“We need a paradigm shift. The American church needs to start seeing church planters as local missionaries who lead, train, and send out more missionaries – just like you.”

Read on for my complete post as this month’s guest Reach Chicago blog author.

The term “church planting” has required some self-evaluation and re-clarification over the last few years because of its current buzz-word status. In the last three decades, virtually any church start, opening, or new location has been classified under the heading of “church planting”. This includes the organic small group meeting in a home that slowly grows to sustain a larger public service, to the opening of a full-service multi-site campus in a neighboring town. The experts in this field are split on how they define the missiological term “church planting”, but one thing is consistent – to plant something, it requires soil, seed, and water.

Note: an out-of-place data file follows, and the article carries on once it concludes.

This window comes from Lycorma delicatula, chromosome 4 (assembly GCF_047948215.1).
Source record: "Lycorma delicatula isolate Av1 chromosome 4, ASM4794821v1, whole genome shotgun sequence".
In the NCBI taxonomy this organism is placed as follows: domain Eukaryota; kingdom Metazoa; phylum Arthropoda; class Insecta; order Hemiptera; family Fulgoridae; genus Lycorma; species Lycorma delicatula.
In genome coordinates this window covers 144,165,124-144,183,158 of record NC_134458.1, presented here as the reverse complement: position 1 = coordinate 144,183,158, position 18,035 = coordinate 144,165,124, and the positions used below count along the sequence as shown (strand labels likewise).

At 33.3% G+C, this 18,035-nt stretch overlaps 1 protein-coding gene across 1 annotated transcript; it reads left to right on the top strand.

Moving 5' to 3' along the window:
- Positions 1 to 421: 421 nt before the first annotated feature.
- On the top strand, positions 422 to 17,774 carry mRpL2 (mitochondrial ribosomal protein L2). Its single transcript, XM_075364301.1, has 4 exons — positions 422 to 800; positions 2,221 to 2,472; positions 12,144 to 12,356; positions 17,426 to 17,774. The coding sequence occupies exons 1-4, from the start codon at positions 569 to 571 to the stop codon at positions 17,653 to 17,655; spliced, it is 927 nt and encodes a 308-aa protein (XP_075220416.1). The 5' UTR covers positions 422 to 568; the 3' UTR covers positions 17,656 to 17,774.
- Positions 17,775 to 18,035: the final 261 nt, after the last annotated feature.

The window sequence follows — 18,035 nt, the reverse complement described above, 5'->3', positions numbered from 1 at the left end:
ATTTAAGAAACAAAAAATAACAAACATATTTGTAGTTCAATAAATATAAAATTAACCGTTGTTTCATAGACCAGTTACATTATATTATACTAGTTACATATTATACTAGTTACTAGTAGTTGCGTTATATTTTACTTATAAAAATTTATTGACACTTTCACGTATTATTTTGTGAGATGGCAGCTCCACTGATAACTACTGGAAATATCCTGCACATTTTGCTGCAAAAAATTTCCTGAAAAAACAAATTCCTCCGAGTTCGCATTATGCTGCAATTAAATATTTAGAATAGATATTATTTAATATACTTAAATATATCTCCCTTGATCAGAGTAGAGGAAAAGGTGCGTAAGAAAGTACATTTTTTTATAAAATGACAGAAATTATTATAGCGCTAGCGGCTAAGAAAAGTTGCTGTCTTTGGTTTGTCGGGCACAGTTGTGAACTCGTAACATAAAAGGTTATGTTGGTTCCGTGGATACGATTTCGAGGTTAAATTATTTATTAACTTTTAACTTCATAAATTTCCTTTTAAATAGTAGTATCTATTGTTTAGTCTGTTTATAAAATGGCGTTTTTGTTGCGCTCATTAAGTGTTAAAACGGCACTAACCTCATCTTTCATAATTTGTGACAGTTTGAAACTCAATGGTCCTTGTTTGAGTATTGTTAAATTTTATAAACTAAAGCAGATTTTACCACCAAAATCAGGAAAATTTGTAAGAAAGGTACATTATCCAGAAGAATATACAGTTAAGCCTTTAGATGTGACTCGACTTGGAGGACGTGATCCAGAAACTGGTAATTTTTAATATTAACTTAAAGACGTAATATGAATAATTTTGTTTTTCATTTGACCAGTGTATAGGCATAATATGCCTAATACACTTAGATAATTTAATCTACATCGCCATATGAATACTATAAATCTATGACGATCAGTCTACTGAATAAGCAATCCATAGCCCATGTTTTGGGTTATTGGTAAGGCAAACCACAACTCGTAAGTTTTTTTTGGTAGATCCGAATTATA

Ed Stetzer, Executive Director of the Billy Graham Center for Evangelism at Wheaton College and overall church planting guru, recently stated on a podcast, “Church planting involves sowing seeds in lostness, reaching people, and growing a church from there.”[1] This, I believe, gets to the…

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